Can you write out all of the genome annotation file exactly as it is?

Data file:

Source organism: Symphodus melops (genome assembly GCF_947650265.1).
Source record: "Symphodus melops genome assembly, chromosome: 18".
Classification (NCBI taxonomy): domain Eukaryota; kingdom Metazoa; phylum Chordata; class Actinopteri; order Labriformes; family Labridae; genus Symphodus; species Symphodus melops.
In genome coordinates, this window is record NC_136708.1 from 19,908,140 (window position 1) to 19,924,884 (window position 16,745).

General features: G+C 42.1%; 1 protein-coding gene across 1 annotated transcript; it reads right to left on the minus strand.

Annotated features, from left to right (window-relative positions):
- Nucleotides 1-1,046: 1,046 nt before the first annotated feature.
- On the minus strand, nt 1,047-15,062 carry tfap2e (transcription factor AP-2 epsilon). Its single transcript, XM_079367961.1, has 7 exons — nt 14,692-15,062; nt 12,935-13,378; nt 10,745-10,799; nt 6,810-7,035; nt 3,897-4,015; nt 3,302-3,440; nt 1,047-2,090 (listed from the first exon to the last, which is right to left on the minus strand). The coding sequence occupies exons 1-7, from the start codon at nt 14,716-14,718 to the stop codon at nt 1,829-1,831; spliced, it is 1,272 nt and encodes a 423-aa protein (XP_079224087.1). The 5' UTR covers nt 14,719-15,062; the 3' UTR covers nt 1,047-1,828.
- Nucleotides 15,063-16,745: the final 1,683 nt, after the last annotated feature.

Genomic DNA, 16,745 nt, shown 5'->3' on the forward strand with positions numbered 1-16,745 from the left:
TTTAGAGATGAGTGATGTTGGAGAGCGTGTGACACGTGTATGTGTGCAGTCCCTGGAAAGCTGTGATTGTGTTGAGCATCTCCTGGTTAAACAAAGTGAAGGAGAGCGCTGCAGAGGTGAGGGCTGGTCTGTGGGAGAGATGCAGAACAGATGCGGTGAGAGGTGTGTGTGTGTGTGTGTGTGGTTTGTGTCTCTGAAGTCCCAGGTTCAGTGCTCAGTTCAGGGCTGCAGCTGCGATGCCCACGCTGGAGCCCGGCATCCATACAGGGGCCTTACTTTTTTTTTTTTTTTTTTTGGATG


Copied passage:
Source organism: Symphodus melops (genome assembly GCF_947650265.1).
Source record: "Symphodus melops genome assembly, chromosome: 18".
Classification (NCBI taxonomy): domain Eukaryota; kingdom Metazoa; phylum Chordata; class Actinopteri; order Labriformes; family Labridae; genus Symphodus; species Symphodus melops.
In genome coordinates, this window is record NC_136708.1 from 19,908,140 (window position 1) to 19,924,884 (window position 16,745).

General features: G+C 42.1%; 1 protein-coding gene across 1 annotated transcript; it reads right to left on the minus strand.

Annotated features, from left to right (window-relative positions):
- Nucleotides 1-1,046: 1,046 nt before the first annotated feature.
- On the minus strand, nt 1,047-15,062 carry tfap2e (transcription factor AP-2 epsilon). Its single transcript, XM_079367961.1, has 7 exons — nt 14,692-15,062; nt 12,935-13,378; nt 10,745-10,799; nt 6,810-7,035; nt 3,897-4,015; nt 3,302-3,440; nt 1,047-2,090 (listed from the first exon to the last, which is right to left on the minus strand). The coding sequence occupies exons 1-7, from the start codon at nt 14,716-14,718 to the stop codon at nt 1,829-1,831; spliced, it is 1,272 nt and encodes a 423-aa protein (XP_079224087.1). The 5' UTR covers nt 14,719-15,062; the 3' UTR covers nt 1,047-1,828.
- Nucleotides 15,063-16,745: the final 1,683 nt, after the last annotated feature.

Genomic DNA, 16,745 nt, shown 5'->3' on the forward strand with positions numbered 1-16,745 from the left:
TTTAGAGATGAGTGATGTTGGAGAGCGTGTGACACGTGTATGTGTGCAGTCCCTGGAAAGCTGTGATTGTGTTGAGCATCTCCTGGTTAAACAAAGTGAAGGAGAGCGCTGCAGAGGTGAGGGCTGGTCTGTGGGAGAGATGCAGAACAGATGCGGTGAGAGGTGTGTGTGTGTGTGTGTGTGGTTTGTGTCTCTGAAGTCCCAGGTTCAGTGCTCAGTTCAGGGCTGCAGCTGCGATGCCCACGCTGGAGCCCGGCATCCATACAGGGGCCTTACTTTTTTTTTTTTTTTTTTTGGATG